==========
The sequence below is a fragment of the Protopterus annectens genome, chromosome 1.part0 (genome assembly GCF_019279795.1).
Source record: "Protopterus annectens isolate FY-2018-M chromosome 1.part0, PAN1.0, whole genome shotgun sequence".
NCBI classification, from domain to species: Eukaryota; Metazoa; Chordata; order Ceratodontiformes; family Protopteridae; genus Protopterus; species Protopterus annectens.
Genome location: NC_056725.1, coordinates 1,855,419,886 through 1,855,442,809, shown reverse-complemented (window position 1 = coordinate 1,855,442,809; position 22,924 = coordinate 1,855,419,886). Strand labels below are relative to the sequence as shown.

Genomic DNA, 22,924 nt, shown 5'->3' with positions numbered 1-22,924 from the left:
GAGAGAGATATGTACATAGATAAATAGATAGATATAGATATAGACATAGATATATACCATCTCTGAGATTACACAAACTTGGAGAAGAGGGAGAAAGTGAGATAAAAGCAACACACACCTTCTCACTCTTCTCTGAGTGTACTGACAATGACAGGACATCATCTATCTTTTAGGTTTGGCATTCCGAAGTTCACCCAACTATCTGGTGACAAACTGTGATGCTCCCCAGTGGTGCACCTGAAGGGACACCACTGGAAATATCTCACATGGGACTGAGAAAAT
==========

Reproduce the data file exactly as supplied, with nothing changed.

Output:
The sequence below is a fragment of the Protopterus annectens genome, chromosome 1.part0 (genome assembly GCF_019279795.1).
Source record: "Protopterus annectens isolate FY-2018-M chromosome 1.part0, PAN1.0, whole genome shotgun sequence".
NCBI classification, from domain to species: Eukaryota; Metazoa; Chordata; order Ceratodontiformes; family Protopteridae; genus Protopterus; species Protopterus annectens.
Genome location: NC_056725.1, coordinates 1,855,419,886 through 1,855,442,809, shown reverse-complemented (window position 1 = coordinate 1,855,442,809; position 22,924 = coordinate 1,855,419,886). Strand labels below are relative to the sequence as shown.

Genomic DNA, 22,924 nt, shown 5'->3' with positions numbered 1-22,924 from the left:
GAGAGAGATATGTACATAGATAAATAGATAGATATAGATATAGACATAGATATATACCATCTCTGAGATTACACAAACTTGGAGAAGAGGGAGAAAGTGAGATAAAAGCAACACACACCTTCTCACTCTTCTCTGAGTGTACTGACAATGACAGGACATCATCTATCTTTTAGGTTTGGCATTCCGAAGTTCACCCAACTATCTGGTGACAAACTGTGATGCTCCCCAGTGGTGCACCTGAAGGGACACCACTGGAAATATCTCACATGGGACTGAGAAAAT